What is voluntary redundancy?
With the economic landscape facing more uncertainty as each day passes, business owners across the UK are being tasked with some incredibly difficult decisions.
As small businesses (SMEs) in particular have had to periodically open and close throughout the entire COVID-19 pandemic, cashflow has become unstable, and a need to cut costs has arisen for some.
One way in which business owners can look to maintain operational viability and reduce their expenditure is to offer voluntary redundancy packages.
But this poses the question, what is voluntary redundancy?
Voluntary redundancy: everything you need to know
Voluntary redundancy, in essence, is when employers offer a package that provides an employee with a financial incentive to voluntarily terminate their contract.
Typically, these packages are used when businesses need to downsize or restructure and are usually offered to senior employees, however, every employee should be able to apply.
As the employer, it’s your decision on which employees’ applications you take, and it’s worth remembering that just because an employee applies doesn’t mean they need to be accepted.
When selecting employees, you must also consider factors such as skill and knowledge to ensure you’re not losing any critical members.
Why do businesses offer voluntary redundancies?
As previously mentioned, voluntary redundancies are a simple way for you to reduce costs within your business, but they also offer other benefits.
By providing this option, you avoid having to instigate compulsory redundancies which often shake company morale and workplace engagement.
The Institute of Employment Studies found that downsizing threatens employees’ sense of wellbeing, threatening business performance.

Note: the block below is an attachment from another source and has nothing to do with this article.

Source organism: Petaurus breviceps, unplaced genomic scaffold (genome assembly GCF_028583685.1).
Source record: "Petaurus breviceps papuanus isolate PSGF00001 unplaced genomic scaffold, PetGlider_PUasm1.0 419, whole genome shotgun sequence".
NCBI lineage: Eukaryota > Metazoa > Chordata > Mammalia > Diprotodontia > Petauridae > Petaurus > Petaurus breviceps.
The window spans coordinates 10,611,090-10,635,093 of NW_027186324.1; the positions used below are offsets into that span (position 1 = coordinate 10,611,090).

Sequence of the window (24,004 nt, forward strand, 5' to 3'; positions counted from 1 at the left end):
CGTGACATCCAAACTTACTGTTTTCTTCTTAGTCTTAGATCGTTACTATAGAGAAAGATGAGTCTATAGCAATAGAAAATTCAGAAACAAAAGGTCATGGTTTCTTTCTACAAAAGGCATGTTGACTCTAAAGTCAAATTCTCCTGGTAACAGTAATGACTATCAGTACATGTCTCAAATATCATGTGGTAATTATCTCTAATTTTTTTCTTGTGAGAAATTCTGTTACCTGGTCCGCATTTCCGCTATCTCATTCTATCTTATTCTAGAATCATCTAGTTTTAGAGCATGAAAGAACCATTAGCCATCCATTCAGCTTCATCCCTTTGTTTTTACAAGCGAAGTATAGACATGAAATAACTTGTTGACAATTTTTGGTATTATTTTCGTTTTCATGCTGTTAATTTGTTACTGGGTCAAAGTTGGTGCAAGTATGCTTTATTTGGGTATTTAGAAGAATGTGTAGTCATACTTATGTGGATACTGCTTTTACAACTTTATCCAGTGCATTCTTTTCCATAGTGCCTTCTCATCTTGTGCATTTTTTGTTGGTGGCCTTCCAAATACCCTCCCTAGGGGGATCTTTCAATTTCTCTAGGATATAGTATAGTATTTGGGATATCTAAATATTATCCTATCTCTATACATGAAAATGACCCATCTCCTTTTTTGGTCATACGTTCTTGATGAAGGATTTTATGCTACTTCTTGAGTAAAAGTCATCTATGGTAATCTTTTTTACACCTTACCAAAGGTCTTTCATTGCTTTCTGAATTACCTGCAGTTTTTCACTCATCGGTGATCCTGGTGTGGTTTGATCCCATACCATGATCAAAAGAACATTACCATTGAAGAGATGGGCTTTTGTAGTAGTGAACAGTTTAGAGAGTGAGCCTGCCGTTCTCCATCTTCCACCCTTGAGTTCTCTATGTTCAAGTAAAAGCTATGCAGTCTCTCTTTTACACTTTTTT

What is the notice period for a voluntary redundancy?
If voluntary redundancies are something you wish to pursue, you must consider the notice period for each employee that is selected.
The amount of notice required will vary from employee-to-employee based on their length of service, for example:
- One week’s notice for those who have been employed between one month and two years
- One week’s notice for each year worked by those employed for between two and 12 years
- 12 weeks’ notice for those employed for 12 years or more
What statutory pay is required for voluntary redundancies?
If you don’t have a pre-arranged redundancy pay in the employee’s contract, but they have at least two years of continuous service, they’re entitled to the following statutory payments:
- Half a week’s pay for each full year of service while they were under the age of 22
- One week’s pay for each full year of service while they were between the age of 22 and 41
- One and a half week’s pay for each full year of service while they were 41 or older
For those employees claiming statutory redundancy pay, they can only count a maximum of 20 years’ service at a cap of £538 per week.
It’s also worth noting that the first £30,000 of redundancy pay is not taxable.
Other factors to consider when offering voluntary redundancies
Bear in mind that employees are under no obligation to accept the terms you offer as part of the redundancy package.
Additionally, under the Employment Right Act 1996, a voluntary redundancy falls under a dismissal, and therefore you must conduct the consultation process and protocols.
You need to also treat employees the same way as if they were employed up until the day they leave.
This means that you must comply with the law regarding, pay, pensions, holidays, sickness and treatment for discrimination harassment and bullying.
How can IRIS help?
If you’re looking for jargon-free HR software that can help you easily manage the people processes associated with redundancies, look no further.
IRIS HR Professional provides you with all the tools needed to simplify processes while ensuring compliance.
For more information and to start your free trial of IRIS HR Professional, click here.